The one-sidedness of the debate is highlighted in a new survey by Mercer, the consultancy, which reveals just how volatile do-it-yourself pension plans can be. The combination of a recovery in the stock market, cheaper annuity rates and expectations of future equity returns mean that the average DC pension plan member could retire seven months earlier at the end of July, compared to May. But the good news ends there. The projected retirement age for DC plan members has fluctuated by 30 months since 2009.
Mercer’s typical DC member is in his 50s, invests 12 per cent of his salary into his pension and is nearly 100 per cent invested in equities.
Steve Charlton, a senior DC consultant at Mercer, says: “Exceptional market conditions such as those experienced in May and June can have an enormous detrimental impact on the pension income of DC members close to retirement. Yet a swing in annuity rates, as observed in July, can have a significant positive effect.”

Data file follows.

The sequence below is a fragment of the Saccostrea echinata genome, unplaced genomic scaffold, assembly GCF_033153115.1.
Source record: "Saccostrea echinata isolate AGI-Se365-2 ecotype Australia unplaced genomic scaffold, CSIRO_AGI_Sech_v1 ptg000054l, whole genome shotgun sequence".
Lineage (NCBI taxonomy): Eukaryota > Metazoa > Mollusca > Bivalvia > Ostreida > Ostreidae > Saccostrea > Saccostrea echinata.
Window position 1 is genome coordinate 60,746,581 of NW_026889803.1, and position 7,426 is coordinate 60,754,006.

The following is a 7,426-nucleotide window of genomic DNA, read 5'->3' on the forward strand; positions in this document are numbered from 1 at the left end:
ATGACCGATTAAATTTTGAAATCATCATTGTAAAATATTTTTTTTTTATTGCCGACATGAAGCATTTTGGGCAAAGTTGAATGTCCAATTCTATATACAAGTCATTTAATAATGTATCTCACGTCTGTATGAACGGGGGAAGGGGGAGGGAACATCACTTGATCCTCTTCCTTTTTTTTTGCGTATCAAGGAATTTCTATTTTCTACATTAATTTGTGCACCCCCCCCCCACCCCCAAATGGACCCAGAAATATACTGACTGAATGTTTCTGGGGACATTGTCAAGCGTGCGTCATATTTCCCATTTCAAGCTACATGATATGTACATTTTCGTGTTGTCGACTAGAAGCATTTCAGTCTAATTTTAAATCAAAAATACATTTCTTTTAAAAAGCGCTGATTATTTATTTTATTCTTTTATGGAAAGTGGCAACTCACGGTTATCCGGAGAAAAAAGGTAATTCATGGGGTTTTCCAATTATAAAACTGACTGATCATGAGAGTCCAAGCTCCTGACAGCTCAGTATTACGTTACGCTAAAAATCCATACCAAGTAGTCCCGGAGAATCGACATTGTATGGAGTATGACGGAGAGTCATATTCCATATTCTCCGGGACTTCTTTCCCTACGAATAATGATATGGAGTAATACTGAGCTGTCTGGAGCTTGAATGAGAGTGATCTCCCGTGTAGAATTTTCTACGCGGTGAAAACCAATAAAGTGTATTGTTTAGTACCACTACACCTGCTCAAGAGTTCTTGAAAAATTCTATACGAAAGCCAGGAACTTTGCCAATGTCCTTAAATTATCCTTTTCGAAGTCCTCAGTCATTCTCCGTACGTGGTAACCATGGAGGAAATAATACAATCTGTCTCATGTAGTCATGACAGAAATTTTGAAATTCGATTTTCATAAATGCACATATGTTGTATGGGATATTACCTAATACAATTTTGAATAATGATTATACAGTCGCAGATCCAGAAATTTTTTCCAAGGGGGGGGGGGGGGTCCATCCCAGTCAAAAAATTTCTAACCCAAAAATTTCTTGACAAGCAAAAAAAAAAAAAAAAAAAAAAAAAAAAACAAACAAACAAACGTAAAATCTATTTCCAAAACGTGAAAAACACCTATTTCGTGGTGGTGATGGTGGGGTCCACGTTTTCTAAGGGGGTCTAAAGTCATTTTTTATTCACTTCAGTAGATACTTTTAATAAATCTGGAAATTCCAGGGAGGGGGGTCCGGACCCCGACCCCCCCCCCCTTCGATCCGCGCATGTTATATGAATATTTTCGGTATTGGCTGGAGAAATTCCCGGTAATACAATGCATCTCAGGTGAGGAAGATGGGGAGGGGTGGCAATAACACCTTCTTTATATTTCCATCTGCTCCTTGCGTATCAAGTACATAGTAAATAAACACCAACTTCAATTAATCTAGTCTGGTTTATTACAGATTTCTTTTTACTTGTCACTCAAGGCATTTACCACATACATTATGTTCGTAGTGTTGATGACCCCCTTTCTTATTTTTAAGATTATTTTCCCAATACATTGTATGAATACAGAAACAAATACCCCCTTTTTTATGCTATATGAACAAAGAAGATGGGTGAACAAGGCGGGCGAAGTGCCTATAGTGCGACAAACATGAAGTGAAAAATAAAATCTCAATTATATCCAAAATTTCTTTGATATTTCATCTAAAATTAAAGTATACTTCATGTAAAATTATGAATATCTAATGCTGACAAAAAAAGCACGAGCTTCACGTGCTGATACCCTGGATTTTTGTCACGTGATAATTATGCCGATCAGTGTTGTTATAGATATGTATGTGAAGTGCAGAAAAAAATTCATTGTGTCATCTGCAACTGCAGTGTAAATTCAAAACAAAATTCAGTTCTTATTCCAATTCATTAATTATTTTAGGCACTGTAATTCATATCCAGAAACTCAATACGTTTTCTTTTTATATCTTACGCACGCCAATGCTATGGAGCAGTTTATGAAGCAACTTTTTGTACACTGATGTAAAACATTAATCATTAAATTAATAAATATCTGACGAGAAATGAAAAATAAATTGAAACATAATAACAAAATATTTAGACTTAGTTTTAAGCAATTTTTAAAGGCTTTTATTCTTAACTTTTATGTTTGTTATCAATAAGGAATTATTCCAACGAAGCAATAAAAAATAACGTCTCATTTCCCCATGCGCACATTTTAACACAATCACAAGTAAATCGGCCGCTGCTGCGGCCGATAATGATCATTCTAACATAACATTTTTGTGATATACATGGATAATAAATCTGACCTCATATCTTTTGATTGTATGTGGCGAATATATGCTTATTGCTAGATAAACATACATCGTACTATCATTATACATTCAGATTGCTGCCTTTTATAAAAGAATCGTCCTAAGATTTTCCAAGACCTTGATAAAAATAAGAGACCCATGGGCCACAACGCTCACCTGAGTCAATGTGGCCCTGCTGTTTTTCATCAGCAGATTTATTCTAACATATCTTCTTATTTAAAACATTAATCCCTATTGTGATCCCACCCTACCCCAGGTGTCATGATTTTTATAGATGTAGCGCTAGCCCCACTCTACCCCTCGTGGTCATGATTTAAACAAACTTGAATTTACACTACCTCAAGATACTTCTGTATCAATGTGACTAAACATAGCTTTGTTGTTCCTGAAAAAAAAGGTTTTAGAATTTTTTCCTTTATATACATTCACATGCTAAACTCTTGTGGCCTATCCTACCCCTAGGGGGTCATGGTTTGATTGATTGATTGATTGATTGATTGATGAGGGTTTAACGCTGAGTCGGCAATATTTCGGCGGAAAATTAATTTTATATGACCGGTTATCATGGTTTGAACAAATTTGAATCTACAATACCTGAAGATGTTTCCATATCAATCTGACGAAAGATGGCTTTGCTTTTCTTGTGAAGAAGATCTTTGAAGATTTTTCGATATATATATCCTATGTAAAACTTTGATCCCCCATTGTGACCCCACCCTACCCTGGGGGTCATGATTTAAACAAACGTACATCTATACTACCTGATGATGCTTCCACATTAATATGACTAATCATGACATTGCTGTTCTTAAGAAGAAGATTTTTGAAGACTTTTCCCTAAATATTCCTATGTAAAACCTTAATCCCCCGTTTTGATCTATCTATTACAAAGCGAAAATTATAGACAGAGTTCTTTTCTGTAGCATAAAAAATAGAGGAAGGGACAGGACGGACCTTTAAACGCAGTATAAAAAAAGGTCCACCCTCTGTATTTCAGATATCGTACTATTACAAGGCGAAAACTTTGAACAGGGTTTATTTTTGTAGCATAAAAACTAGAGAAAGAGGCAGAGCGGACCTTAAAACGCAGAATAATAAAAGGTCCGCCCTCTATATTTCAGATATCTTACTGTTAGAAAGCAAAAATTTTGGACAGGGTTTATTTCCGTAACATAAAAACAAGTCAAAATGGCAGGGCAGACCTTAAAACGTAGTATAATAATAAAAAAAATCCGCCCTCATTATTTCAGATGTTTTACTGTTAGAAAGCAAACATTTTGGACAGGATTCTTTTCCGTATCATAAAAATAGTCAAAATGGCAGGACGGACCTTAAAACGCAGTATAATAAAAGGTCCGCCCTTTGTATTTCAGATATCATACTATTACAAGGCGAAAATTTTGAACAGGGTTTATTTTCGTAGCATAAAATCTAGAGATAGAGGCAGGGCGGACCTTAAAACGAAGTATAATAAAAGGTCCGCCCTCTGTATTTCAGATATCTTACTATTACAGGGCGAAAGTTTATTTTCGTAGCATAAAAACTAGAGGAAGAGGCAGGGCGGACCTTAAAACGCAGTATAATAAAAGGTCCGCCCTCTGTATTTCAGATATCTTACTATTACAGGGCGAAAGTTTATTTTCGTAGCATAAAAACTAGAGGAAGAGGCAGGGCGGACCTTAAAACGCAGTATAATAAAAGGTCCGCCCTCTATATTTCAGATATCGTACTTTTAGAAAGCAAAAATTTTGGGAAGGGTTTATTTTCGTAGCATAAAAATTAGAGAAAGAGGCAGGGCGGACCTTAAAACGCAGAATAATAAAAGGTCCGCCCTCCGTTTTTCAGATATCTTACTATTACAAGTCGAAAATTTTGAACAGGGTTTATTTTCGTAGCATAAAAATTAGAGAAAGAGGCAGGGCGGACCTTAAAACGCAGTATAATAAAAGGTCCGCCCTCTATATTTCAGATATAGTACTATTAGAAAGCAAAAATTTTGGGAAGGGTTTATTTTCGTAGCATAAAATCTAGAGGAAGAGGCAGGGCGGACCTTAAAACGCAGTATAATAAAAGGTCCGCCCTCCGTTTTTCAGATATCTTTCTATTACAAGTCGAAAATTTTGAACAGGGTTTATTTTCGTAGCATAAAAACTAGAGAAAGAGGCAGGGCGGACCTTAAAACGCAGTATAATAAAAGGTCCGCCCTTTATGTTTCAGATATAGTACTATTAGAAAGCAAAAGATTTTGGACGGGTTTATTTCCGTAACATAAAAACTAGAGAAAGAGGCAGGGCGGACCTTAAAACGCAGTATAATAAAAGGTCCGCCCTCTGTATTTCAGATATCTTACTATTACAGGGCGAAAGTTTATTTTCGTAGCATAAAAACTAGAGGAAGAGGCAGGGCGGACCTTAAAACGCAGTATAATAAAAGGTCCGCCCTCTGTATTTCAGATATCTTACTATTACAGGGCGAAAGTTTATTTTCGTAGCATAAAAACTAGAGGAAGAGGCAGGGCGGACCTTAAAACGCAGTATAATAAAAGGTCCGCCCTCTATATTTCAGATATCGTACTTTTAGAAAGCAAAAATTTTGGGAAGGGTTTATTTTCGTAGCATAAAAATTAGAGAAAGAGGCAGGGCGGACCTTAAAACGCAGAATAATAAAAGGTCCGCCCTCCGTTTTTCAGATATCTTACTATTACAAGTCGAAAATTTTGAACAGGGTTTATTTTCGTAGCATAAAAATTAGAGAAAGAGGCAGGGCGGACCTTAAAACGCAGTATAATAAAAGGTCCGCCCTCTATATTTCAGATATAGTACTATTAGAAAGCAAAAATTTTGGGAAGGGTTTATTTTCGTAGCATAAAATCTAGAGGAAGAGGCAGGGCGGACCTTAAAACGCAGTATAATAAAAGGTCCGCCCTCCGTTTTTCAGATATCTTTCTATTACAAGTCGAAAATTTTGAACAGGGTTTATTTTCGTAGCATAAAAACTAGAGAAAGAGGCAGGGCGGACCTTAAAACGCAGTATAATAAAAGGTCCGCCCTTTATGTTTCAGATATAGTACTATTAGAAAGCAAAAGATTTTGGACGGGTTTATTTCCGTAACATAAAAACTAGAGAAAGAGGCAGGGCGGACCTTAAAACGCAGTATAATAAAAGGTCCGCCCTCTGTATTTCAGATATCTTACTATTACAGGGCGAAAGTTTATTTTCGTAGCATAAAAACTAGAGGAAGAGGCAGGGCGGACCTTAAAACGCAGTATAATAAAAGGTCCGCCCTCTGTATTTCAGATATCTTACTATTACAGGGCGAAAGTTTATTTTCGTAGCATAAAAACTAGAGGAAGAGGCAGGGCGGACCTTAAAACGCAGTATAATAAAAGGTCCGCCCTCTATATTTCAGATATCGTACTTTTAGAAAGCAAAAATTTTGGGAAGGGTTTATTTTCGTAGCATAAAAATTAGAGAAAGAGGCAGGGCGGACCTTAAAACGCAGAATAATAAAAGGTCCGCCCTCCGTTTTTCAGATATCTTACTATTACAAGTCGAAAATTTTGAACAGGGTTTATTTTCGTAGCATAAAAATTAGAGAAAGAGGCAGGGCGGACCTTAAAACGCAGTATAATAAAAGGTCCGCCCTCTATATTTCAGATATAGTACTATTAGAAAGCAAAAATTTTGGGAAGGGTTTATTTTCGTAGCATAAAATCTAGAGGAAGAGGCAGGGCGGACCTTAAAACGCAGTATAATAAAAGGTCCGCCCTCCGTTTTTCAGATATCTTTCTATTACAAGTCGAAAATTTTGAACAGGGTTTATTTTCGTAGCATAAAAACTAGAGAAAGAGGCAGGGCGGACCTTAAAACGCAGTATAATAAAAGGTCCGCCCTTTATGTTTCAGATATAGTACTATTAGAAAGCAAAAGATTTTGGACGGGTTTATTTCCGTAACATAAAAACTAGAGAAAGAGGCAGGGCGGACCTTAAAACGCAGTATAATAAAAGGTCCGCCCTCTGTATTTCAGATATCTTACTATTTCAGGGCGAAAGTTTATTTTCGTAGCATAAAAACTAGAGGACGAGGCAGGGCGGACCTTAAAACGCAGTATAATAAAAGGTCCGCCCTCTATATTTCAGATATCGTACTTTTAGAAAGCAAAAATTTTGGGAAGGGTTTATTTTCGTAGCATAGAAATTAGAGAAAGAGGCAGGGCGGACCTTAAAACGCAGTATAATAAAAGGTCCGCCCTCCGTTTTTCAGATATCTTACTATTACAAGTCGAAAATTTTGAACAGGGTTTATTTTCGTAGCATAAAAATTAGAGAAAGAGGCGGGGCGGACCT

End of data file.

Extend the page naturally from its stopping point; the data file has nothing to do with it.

Critics of the DC pension model say this is further evidence that the pension industry is not doing enough to help individuals cope with these fluctuations. Mercer’s Charlton says that DC is not as easy as it looks: “Members need more help. In a DB plan, investment professionals make asset allocation decisions for their members, in a DC plan the individual makes these decisions themselves.”
The survey shows that education is crucial. From 2012, the government is going to make it harder for people to opt out of a DC pension plan. A larger percentage of the population will need to make decisions on current market conditions, expectations for future performance and annuity rates. As more people switch to DC pensions, members, employers and the pension fund industry need to work together to ensure a smooth retirement income from DC plans.